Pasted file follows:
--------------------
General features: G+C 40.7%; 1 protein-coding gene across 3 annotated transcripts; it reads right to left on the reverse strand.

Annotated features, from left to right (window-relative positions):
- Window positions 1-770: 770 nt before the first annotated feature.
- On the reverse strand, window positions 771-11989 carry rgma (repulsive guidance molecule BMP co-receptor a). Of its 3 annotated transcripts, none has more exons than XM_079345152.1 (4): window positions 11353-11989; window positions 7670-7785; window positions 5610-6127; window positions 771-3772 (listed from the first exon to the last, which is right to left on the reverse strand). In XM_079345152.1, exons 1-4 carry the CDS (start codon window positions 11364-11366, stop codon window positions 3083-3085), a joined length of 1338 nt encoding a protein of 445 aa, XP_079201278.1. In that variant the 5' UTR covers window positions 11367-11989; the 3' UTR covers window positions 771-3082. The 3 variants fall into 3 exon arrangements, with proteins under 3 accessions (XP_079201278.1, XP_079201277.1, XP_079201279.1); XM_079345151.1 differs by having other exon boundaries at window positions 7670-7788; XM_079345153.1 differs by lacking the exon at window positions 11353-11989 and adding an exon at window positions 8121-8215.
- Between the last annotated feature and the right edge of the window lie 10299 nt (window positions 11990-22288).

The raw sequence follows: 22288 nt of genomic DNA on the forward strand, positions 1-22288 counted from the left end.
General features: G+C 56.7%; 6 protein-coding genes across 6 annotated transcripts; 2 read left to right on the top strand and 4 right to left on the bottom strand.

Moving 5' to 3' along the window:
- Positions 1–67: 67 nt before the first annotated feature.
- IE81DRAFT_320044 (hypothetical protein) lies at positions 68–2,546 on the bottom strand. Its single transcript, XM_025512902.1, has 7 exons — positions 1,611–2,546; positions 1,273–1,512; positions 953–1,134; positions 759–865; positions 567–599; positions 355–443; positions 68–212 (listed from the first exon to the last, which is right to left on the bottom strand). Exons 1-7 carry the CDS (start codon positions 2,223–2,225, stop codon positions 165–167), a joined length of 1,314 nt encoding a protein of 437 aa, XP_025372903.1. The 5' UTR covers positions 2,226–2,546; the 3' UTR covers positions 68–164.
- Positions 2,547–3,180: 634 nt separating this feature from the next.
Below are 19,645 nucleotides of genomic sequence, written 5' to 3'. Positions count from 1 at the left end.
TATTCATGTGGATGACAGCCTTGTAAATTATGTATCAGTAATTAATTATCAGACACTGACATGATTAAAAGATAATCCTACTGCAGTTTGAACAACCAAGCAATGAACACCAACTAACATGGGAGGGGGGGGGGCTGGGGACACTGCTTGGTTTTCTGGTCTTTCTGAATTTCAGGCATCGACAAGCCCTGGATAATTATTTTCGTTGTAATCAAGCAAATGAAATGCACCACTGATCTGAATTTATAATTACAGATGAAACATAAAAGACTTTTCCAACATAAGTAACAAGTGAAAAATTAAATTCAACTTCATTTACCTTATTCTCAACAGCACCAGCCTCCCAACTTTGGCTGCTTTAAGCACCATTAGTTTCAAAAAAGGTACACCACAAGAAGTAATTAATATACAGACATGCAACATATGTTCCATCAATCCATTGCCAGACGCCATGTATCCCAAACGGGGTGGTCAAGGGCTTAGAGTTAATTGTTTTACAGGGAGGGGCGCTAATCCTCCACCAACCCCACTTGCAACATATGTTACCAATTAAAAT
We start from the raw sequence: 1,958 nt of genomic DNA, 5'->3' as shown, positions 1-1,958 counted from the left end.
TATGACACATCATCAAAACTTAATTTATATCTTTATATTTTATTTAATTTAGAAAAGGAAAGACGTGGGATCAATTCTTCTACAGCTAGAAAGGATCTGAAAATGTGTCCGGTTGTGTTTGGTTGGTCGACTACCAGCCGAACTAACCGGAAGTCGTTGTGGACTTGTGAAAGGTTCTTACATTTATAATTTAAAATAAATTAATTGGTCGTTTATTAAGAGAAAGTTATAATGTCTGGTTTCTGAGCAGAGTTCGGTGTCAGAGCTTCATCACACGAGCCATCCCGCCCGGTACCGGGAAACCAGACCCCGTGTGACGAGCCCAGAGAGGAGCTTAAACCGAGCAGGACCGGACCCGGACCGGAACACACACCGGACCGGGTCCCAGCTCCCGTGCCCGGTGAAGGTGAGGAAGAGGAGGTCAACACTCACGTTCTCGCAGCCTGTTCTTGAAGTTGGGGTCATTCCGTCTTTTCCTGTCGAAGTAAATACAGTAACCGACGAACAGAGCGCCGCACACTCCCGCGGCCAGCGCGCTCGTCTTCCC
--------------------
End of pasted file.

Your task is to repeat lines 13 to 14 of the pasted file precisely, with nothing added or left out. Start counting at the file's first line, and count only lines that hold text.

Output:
TATTCATGTGGATGACAGCCTTGTAAATTATGTATCAGTAATTAATTATCAGACACTGACATGATTAAAAGATAATCCTACTGCAGTTTGAACAACCAAGCAATGAACACCAACTAACATGGGAGGGGGGGGGGCTGGGGACACTGCTTGGTTTTCTGGTCTTTCTGAATTTCAGGCATCGACAAGCCCTGGATAATTATTTTCGTTGTAATCAAGCAAATGAAATGCACCACTGATCTGAATTTATAATTACAGATGAAACATAAAAGACTTTTCCAACATAAGTAACAAGTGAAAAATTAAATTCAACTTCATTTACCTTATTCTCAACAGCACCAGCCTCCCAACTTTGGCTGCTTTAAGCACCATTAGTTTCAAAAAAGGTACACCACAAGAAGTAATTAATATACAGACATGCAACATATGTTCCATCAATCCATTGCCAGACGCCATGTATCCCAAACGGGGTGGTCAAGGGCTTAGAGTTAATTGTTTTACAGGGAGGGGCGCTAATCCTCCACCAACCCCACTTGCAACATATGTTACCAATTAAAAT
We start from the raw sequence: 1,958 nt of genomic DNA, 5'->3' as shown, positions 1-1,958 counted from the left end.